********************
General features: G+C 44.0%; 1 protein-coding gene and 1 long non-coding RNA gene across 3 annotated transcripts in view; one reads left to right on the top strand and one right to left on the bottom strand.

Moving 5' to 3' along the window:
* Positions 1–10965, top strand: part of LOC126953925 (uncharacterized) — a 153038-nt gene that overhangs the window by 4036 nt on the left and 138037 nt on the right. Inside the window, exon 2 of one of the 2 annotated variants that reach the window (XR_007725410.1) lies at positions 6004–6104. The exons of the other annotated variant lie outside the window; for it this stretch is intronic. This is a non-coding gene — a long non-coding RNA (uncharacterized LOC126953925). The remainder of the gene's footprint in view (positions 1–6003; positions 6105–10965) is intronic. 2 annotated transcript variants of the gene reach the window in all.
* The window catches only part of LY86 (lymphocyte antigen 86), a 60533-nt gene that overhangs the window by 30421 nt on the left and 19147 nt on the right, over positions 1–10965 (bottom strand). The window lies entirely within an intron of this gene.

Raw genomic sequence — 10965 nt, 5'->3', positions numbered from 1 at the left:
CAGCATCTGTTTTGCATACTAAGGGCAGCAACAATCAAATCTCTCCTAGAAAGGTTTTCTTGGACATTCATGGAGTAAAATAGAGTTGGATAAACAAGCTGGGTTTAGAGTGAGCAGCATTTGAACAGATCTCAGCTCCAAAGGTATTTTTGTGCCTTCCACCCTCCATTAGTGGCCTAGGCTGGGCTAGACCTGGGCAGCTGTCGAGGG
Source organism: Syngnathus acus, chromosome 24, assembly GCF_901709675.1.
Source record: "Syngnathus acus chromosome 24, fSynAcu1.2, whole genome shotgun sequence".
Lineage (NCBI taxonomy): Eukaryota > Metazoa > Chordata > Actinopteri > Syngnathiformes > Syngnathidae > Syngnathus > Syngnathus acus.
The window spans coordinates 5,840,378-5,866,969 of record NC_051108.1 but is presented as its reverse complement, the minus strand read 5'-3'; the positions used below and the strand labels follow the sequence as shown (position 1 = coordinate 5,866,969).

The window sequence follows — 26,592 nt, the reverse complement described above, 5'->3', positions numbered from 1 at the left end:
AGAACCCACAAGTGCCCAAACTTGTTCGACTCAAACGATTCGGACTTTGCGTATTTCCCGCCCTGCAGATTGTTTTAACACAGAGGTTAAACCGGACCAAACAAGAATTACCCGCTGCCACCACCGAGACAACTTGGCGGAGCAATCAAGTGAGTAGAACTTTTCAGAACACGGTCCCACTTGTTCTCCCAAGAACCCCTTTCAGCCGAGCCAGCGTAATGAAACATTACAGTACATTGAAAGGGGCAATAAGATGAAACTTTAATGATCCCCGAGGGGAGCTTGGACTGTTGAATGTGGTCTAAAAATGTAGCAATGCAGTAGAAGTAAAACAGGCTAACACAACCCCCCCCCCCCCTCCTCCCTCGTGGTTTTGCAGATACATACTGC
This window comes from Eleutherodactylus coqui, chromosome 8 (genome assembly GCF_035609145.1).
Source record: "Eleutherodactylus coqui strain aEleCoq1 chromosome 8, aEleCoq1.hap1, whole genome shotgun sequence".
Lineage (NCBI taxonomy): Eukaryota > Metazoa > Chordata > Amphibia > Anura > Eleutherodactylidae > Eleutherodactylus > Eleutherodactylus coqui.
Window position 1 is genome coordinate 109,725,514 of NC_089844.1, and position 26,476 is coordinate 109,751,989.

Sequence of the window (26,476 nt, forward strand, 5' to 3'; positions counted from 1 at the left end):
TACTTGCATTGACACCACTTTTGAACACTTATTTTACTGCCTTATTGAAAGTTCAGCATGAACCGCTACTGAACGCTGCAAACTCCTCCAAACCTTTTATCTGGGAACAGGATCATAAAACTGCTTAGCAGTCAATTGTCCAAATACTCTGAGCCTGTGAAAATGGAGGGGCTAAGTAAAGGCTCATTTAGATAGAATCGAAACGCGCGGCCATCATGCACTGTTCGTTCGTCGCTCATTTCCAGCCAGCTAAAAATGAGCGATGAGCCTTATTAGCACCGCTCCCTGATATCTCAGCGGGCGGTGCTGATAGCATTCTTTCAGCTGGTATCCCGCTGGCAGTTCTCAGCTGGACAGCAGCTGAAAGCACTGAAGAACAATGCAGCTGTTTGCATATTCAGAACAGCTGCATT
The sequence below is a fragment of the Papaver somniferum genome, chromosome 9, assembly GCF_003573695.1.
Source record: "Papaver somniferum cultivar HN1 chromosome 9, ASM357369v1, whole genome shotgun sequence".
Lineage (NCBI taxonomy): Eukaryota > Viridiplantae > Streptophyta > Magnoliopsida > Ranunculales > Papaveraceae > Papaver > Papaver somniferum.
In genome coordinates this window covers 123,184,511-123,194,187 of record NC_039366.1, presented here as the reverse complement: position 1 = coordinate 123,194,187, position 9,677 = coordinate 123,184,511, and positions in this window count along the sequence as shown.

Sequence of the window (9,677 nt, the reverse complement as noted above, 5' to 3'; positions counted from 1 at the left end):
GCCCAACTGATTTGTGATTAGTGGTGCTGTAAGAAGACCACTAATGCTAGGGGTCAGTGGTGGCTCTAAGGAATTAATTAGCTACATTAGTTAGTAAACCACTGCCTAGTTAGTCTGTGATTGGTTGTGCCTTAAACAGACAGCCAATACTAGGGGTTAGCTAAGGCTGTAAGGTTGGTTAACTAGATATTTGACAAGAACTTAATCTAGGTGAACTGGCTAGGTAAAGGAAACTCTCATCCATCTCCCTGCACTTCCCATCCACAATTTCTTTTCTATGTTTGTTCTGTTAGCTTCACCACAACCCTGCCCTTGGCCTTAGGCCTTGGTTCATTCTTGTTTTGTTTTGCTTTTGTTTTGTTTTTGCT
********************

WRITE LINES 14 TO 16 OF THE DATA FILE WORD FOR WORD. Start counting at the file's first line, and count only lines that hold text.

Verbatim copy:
Source record: "Eleutherodactylus coqui strain aEleCoq1 chromosome 8, aEleCoq1.hap1, whole genome shotgun sequence".
Lineage (NCBI taxonomy): Eukaryota > Metazoa > Chordata > Amphibia > Anura > Eleutherodactylidae > Eleutherodactylus > Eleutherodactylus coqui.
Window position 1 is genome coordinate 109,725,514 of NC_089844.1, and position 26,476 is coordinate 109,751,989.